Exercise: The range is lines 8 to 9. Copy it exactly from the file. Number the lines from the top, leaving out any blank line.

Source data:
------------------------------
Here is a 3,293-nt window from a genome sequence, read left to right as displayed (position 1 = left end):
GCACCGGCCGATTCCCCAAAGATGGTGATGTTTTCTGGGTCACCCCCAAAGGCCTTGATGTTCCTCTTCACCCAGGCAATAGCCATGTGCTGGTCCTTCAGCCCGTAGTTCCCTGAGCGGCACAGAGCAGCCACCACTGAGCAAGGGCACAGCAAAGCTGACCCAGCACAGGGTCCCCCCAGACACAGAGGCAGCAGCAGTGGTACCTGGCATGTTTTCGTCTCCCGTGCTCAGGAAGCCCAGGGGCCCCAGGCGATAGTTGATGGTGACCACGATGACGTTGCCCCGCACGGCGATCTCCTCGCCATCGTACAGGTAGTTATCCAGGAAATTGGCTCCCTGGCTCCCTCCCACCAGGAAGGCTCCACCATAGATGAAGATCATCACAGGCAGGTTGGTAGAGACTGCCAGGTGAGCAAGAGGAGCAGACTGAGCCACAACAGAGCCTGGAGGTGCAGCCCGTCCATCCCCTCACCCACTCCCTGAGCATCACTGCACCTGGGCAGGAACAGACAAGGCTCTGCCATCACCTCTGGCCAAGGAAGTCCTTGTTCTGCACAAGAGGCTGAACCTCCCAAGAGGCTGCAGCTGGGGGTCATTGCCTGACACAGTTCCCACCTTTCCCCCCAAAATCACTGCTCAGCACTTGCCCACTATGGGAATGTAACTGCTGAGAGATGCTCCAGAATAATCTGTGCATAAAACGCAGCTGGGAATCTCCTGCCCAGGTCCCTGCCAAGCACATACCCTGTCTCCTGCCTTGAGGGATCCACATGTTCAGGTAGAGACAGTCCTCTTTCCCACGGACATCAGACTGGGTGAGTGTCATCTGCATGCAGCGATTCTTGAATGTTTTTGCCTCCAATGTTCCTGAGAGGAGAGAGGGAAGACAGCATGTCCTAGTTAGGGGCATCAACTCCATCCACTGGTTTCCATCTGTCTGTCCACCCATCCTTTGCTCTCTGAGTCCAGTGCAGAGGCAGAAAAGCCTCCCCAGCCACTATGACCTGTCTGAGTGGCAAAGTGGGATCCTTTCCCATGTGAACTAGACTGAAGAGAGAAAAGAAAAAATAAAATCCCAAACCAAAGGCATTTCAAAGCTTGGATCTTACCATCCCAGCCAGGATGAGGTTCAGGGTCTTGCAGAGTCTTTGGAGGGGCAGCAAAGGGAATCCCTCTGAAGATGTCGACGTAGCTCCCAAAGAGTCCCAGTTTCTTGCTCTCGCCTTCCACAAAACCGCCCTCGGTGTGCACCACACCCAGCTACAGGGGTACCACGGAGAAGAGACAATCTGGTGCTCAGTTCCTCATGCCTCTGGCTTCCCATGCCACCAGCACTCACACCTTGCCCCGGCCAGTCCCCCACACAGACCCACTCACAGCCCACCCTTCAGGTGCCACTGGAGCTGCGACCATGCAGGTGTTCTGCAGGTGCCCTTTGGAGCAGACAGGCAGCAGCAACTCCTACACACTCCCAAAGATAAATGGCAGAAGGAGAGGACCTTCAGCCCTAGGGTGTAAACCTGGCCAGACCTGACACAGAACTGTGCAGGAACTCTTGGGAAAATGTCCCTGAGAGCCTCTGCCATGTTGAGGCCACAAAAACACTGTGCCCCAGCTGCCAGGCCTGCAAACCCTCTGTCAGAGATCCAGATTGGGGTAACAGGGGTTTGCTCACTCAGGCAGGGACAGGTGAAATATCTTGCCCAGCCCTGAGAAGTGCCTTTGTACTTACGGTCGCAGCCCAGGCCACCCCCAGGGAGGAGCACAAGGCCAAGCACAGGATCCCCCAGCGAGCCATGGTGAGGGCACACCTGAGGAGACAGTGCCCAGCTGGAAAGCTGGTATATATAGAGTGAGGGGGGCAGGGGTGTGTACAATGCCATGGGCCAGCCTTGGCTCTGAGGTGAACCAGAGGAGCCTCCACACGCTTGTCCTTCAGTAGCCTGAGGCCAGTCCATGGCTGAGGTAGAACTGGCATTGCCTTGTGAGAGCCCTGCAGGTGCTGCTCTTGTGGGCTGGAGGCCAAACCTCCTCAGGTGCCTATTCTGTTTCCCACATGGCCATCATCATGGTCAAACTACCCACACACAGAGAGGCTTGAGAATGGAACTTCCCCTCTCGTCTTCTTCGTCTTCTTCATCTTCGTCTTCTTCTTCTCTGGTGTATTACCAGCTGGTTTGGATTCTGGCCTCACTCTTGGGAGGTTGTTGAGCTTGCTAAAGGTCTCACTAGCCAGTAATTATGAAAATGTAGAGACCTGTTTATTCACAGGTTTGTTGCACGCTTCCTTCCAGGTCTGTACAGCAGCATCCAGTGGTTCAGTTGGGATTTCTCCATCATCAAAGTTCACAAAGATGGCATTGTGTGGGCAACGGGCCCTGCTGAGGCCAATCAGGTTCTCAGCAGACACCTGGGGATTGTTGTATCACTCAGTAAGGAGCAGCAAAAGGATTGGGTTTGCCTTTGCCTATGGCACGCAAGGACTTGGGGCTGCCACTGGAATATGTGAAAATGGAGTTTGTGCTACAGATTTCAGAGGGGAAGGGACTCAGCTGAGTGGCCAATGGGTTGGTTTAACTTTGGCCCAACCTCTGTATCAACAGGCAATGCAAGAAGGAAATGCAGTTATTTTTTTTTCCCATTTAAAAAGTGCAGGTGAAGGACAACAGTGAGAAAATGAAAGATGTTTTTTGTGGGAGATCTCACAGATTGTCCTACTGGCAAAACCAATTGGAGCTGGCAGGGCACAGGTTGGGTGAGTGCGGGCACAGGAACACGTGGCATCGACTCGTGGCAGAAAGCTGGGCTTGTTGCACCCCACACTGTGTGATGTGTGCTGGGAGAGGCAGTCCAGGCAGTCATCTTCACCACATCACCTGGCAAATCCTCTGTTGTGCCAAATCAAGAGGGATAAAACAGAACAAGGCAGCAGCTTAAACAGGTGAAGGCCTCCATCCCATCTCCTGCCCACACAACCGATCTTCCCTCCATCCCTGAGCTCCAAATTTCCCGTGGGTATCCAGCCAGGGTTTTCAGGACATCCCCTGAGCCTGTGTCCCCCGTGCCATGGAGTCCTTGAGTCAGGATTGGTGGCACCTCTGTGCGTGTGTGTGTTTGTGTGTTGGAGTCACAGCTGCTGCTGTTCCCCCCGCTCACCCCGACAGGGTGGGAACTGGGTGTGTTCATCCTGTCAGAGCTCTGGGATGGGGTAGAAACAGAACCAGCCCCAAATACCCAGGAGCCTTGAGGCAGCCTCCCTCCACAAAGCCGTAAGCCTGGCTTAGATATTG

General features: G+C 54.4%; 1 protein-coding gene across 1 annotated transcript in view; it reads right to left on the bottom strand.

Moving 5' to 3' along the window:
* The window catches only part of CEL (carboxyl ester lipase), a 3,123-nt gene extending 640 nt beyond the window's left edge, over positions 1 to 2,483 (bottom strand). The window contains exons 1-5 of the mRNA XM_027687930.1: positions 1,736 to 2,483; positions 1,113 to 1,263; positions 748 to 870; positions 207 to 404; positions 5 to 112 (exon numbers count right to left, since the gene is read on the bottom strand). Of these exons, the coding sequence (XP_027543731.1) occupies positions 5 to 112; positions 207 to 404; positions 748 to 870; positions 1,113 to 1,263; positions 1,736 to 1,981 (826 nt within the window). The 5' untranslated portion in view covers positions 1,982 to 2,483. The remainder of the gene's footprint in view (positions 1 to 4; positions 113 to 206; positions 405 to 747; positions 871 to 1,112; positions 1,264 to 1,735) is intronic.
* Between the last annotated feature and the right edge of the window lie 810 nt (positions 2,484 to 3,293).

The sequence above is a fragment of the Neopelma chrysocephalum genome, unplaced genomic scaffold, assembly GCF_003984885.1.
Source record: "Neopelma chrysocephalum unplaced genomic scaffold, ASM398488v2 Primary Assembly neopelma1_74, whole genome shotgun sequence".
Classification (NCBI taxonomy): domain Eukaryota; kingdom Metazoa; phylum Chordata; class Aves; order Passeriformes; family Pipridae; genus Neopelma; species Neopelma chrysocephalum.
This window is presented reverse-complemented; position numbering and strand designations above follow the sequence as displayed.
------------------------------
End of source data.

Source record: "Neopelma chrysocephalum unplaced genomic scaffold, ASM398488v2 Primary Assembly neopelma1_74, whole genome shotgun sequence".
Classification (NCBI taxonomy): domain Eukaryota; kingdom Metazoa; phylum Chordata; class Aves; order Passeriformes; family Pipridae; genus Neopelma; species Neopelma chrysocephalum.